“. . . Funicelli’s “Principia” is an ambitious work in four movements for solo flute. It was played beautifully by Laurel Ann Maurer. In this lengthy piece, Maurer had the opportunity to exhibit her musical and technical skills to the fullest. . . .” by Edward Reichel, Deseret News, May 14, 2001

Utahns’ Concerto opens season

“. . . Appropriately, flautist Laurel Ann Maurer will be the featured soloist for the [Manookian Flute] concerto. Caswell said that in addition to the fact that Maurer is a “flute player par excellence,” she also dedicates her career to creating and performing contemporary music. “She is really committed to the progress of musicmaking,” Caswell noted. “She plays everything, but she has a real understanding for 20th-century music, it’s inner-workings, its voice, and its song. She understands the language of many, many composers and really works to get their music played.”” by Rebecca Cline Howard, Deseret News, Sep. 30, 2001


Consortium Captures Essence of Crumb

“The pinnacle of the program was “Vox Balaenae” (Voice of the Whale), one of Crumb’s masterworks. Flutist Laurel Ann Maurer, cellist Gayle Smith and pianist Jeffrey Price gave a definitive reading of this intriguing work. This was Crumb with conviction. Smith and Maurer not only had to play their instruments in every pyrotechnical way, they had to sing and whistle too. . . .” by Jeff Manookian, Salt Lake Tribune, Oct. 30, 2000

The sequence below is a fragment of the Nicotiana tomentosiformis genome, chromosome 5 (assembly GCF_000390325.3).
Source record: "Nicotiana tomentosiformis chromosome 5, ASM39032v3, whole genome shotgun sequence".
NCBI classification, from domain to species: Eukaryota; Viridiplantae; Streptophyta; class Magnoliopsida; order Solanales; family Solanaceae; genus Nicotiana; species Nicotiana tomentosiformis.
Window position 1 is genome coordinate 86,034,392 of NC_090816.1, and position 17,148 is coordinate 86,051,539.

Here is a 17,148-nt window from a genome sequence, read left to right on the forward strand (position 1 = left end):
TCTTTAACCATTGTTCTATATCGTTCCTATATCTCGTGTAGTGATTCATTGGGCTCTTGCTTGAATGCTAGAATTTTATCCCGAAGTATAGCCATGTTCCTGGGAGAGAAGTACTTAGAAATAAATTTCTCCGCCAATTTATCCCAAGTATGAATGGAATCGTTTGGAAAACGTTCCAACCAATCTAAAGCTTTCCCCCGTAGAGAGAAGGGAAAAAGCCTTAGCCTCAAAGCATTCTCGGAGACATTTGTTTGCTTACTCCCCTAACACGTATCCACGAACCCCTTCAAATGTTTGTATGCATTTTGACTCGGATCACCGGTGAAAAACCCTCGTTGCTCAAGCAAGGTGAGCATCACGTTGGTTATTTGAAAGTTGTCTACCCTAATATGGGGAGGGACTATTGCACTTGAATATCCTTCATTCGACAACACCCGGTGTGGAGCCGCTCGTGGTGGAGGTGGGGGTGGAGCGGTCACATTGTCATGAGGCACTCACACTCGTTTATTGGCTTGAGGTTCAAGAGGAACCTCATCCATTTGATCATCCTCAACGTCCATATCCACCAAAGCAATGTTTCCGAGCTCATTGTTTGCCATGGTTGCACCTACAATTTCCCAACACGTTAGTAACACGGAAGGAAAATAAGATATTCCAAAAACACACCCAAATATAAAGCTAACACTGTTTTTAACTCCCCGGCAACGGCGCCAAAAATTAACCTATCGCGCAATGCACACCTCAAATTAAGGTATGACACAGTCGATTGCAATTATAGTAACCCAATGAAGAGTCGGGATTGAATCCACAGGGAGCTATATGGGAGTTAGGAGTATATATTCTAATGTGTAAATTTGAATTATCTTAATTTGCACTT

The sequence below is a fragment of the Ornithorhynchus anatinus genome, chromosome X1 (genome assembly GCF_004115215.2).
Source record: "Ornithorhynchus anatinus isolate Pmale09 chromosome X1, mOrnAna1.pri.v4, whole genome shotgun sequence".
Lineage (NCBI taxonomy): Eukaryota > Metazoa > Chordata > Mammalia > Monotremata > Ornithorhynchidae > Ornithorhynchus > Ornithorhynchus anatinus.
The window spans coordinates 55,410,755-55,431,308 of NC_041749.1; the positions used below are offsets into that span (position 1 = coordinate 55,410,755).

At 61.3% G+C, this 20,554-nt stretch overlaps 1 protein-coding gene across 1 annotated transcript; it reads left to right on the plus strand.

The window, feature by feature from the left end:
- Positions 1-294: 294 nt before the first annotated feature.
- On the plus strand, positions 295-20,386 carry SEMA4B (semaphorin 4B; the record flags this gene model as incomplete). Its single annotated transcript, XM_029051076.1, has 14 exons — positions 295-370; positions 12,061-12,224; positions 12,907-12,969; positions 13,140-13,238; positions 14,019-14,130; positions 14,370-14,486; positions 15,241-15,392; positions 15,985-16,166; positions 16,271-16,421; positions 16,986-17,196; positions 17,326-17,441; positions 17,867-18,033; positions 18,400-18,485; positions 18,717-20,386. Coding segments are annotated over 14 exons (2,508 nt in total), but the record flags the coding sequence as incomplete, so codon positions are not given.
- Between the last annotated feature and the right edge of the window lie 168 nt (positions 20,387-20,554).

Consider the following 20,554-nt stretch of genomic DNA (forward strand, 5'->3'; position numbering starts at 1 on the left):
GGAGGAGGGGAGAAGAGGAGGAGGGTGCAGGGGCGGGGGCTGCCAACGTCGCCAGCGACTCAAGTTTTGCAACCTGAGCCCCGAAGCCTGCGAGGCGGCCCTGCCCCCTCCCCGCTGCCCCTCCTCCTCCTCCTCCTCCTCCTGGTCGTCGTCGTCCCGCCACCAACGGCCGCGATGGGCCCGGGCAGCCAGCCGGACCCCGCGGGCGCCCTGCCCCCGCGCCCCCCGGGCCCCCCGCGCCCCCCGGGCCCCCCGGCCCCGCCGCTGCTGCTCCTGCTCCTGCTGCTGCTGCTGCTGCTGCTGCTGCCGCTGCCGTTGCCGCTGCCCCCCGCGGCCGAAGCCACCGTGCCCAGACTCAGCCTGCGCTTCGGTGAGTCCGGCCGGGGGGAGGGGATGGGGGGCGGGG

Maurer’s Flute Strikes Gold in Concert Featuring Music by American Women

“Laurel Ann Maurer indubitably ranks among this country’s “creme de la creme” of flute talents. Her current and laudable mission is to promote the creations of America’s composers who are currently writing for the flute. . . Maurer and Martin were consistently stellar throughout the concert. From Jennifer Higdon’s peaceful ballad, “Legacy” to the well-known composer Joan Tower’s vibrant “Hexachords,” the audience heard flute and piano playing that would be difficult to top on any world stage. . . .” by Jeff Manookian, Salt Lake Tribune, May 8, 2000

Virtuoso turns S.L. concert into paradise for flute lovers: Maurer shows she’s a true poet of her instrument